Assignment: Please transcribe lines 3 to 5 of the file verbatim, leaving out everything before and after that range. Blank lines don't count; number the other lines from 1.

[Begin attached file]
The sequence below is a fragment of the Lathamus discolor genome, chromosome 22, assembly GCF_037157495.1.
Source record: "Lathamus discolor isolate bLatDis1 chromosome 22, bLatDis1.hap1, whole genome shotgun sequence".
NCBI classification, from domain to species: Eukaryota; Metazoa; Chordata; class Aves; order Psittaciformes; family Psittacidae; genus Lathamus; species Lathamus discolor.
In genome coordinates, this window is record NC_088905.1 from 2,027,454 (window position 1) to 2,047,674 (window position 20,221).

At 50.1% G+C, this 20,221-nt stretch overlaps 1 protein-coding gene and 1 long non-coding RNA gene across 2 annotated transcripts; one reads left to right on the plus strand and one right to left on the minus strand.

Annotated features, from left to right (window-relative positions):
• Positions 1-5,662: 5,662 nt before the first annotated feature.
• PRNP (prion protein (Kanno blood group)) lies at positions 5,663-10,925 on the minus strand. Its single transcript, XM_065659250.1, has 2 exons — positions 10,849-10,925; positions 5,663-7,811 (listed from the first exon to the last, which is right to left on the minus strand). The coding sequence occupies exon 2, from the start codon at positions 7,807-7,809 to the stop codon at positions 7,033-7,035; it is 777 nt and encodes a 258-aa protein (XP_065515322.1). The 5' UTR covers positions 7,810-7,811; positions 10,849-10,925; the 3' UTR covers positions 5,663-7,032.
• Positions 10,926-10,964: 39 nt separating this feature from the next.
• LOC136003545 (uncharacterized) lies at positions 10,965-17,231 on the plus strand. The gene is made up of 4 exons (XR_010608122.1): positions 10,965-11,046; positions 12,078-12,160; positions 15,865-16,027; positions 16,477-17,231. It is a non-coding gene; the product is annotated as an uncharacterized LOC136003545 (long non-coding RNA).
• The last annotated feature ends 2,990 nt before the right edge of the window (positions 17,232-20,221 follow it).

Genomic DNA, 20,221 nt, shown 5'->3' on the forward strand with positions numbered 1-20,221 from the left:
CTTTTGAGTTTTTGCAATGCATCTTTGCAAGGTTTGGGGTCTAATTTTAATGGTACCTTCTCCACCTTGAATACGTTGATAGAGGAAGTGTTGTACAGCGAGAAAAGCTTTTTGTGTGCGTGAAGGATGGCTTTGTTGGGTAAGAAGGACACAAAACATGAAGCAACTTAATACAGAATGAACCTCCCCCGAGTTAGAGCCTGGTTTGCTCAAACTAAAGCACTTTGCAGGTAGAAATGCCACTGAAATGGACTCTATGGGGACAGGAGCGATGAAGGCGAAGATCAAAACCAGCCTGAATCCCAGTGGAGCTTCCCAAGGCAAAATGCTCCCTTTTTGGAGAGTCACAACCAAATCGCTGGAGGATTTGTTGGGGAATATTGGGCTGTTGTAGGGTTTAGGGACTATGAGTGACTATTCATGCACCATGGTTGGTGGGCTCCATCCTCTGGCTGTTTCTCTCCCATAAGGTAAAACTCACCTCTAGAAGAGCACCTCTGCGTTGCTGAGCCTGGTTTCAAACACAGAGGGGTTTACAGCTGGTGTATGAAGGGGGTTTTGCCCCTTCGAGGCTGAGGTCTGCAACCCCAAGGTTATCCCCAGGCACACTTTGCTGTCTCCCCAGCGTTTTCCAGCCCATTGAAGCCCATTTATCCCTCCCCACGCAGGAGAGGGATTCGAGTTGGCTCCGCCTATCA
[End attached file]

NCBI classification, from domain to species: Eukaryota; Metazoa; Chordata; class Aves; order Psittaciformes; family Psittacidae; genus Lathamus; species Lathamus discolor.
In genome coordinates, this window is record NC_088905.1 from 2,027,454 (window position 1) to 2,047,674 (window position 20,221).

At 50.1% G+C, this 20,221-nt stretch overlaps 1 protein-coding gene and 1 long non-coding RNA gene across 2 annotated transcripts; one reads left to right on the plus strand and one right to left on the minus strand.